The cooling temperatures around here bring renewal and energy of purpose. The end of warm summer days carry with them the pleasure of simplicity in being. It is like Tolstoi's famous lizard, "Enjoying the warmth of the sun is enough." In any case, I feel back and energized.
Returning to investigation means mucking around for reminders. Consistency of work has its merits. Its detraction is confusion through familiarity. Returning brings fogginess to the familiar, but a superior quality to introspection. Excellent investigation requires time away. I have been told by writers that stopping, putting away the pages, then returning to look with a fresh mind, is effective in rooting out poorer description and phrasing. Here too! Yesterday's two drawings are vastly different in approach and in image. Both have qualities I like. Seeking truth is not quick and easy. This is going to take a lot of time. Hang in here.
Yesterday a friend told me that electric cars (Tesla's, for example) do not have transmissions. I didn't know. Never thought about it. I don't have a transmission either. After being on idle for a couple of weeks I am up and running. Feels good to be strong, healthy, and active. At last the painting 2017 No.11 is complete. Yesterday I placed a new canvas on my work wall; it shall become the painting 2017 No.12 (initial dimensions = 69x55.5 inches). I think yesterday's drawing is a prelude to the new painting.
I am back. Time away is necessary. It is impossible to properly assess if local is all I am. I work constantly, without a break. I knew I had lost perspective. Honesty is never enough! When closeness is tight it removes me from being able to see the wider landscape. The intricacy with myself gets foggy. Before I took time away the vastness of my knowledge had gotten restricted by immediacy. The fulness of my larger experience had become puzzling. It is like living in a valley. I understood the nooks and crannies around me, but my larger, world view, was misty, befuddled. I had lost sight of the landscape outside my comfortable valley. I stopped working because I felt the gap between my activity and the greater depth of my being. Here I am, back, full of gusto and openness.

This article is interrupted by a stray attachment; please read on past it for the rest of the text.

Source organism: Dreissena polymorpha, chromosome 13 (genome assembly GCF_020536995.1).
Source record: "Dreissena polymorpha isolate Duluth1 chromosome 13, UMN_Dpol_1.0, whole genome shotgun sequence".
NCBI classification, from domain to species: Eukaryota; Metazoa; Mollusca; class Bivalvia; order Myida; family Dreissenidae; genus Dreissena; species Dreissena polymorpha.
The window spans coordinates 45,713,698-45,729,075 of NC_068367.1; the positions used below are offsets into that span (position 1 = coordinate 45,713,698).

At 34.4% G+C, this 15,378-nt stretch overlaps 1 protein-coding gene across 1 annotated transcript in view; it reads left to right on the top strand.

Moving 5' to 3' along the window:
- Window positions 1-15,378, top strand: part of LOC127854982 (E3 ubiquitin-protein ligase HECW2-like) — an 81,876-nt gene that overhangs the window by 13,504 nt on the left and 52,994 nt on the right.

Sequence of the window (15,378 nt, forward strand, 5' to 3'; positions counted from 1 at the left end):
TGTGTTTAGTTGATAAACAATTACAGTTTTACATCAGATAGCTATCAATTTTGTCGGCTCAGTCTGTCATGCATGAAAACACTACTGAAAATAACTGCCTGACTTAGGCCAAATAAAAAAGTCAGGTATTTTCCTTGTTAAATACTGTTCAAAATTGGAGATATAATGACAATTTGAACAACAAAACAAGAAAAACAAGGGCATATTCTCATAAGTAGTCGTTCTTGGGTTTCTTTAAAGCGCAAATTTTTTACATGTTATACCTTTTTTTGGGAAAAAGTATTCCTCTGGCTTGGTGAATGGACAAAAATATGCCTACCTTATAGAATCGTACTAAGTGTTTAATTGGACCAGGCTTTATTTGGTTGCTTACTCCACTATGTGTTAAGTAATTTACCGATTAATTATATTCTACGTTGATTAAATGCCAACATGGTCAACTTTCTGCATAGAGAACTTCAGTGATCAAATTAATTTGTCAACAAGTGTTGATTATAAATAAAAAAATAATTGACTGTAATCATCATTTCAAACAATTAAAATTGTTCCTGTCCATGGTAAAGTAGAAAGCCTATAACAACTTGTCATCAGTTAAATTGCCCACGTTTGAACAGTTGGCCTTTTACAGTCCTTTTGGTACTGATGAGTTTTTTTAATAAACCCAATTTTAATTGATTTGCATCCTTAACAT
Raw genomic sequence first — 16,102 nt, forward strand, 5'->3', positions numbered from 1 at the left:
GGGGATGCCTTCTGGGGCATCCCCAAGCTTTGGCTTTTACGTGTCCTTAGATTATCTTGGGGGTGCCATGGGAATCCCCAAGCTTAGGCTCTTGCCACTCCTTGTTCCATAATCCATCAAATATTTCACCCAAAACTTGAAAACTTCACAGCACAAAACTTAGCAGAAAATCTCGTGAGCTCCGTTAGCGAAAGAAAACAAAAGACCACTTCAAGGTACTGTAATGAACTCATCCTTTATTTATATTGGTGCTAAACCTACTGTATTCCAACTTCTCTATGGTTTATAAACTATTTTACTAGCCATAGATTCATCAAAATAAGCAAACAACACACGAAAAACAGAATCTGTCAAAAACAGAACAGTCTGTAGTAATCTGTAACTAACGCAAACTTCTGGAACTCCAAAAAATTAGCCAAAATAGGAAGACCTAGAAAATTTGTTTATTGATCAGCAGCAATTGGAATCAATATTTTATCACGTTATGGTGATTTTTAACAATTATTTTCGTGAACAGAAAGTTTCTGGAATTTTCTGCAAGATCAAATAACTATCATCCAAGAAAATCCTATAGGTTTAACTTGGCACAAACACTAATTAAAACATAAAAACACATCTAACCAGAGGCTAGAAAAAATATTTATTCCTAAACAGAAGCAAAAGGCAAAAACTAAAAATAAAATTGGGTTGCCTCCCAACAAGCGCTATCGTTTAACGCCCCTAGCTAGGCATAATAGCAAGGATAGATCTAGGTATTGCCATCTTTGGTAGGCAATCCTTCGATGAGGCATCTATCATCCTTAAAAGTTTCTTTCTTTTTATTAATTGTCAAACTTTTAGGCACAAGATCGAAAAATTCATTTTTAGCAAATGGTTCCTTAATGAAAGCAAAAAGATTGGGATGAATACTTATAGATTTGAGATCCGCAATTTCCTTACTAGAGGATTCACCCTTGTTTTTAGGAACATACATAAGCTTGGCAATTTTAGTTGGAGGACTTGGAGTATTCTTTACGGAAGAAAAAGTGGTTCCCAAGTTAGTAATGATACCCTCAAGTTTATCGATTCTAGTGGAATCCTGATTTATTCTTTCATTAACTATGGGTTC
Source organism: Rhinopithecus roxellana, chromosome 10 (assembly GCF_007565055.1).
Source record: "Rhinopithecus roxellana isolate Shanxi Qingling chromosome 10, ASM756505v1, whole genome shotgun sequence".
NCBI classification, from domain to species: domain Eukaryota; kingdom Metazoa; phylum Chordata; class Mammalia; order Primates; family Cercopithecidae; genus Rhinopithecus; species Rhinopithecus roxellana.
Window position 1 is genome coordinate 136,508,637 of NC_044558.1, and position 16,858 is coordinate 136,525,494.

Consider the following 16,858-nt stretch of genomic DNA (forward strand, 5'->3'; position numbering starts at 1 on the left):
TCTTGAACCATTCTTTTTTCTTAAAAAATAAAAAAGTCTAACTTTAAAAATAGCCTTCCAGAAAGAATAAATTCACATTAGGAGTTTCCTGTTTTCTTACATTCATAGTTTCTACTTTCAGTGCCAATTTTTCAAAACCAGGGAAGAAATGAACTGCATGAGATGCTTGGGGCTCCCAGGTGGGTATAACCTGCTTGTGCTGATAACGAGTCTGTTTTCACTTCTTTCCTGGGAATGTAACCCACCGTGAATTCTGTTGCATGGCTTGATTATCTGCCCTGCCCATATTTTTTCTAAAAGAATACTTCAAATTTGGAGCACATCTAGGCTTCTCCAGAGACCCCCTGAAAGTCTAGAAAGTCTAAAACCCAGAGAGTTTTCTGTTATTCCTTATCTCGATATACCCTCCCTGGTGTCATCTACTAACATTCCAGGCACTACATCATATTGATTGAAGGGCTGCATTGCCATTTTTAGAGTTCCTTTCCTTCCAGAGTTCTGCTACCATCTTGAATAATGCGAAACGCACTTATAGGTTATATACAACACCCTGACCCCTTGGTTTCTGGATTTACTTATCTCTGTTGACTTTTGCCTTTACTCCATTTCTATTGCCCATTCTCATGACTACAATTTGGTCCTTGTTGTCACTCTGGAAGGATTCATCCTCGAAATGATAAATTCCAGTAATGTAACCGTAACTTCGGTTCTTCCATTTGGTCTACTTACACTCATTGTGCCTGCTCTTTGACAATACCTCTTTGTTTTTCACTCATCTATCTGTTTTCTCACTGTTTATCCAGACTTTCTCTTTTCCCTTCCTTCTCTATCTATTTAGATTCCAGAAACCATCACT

In my missing two weeks I lost one-third of my blog readers. Come back! I have returned with resolve, more understanding, more ambition. I am optimistic. My journey is more opportune than ever! I promise importance.
So, so close to completeness is the painting 2017 No.11. The large spherical form bothers me... not quite correct. Otherwise, I'm good! This painting has a lot of play in it. I am very comfortable with playfulness, so much so that I crave it. This painting's depiction of play means I am turning a major corner in life and art, from serious, pedantic investigation to an explosion of playfulness. The dictionary defines playfulness as this: "the quality of being light-hearted or full of fun." Dictionary examples of usage include, "images of childlike innocence and playfulness" and "his work displays a playfulness and sense of humor." This reminds me of Pablo Picasso's famous quote, "It took me four years to paint like Raphael, but a lifetime to paint like a child."
This is the researcher taking his time, questioning his questions, not believing any previous answers are true. I am looking to find the potential energy well that reveals true answers. I am looking for true knowledge. I hope it reveals itself as rain does water. Raindrops settle comfortably into depressions, pooling, revealing themselves as a puddle. That is cognizance! Nice, but no comfort. Artistic research is not exactly like scientific research. Science can prove theories. Art proves nothing. Einstein's theory that light's path is bent by gravity was proved. Scientists watched it happen. A star's pinpoint of light bent around our sun as it came to us here on earth. This was gratifying to Einstein. An artist never has proof of his validity. However, there is similarity between a scientist's accomplishment and those of an artist. Like an artist, Einstein did not get great comfort from his accomplishment. It led him to more questions, questions he was never able to answer. Einstein died in despair because he could not find a Grand Unified Theory. This was not unlike Michelangelo, who died lamenting his failures. Michelangelo's last words were these: "I regret that I have not done enough for the salvation of my soul and that I am dying just as I am beginning to learn the alphabet of my profession."
Historically the latter days of summer, late July thru August, have seen me more contemplative than me sparking fresh ideas. This appears to be true in yesterday's work. First I made a new drawing (above), then I did a little fix to Drawing 07.27·2017 No.2 (below). Rarely do I go back and contemplate drawings from my past. I did yesterday. This is the mood I am in. I believe this is a gathering of energy and information prior to my next big creative period.
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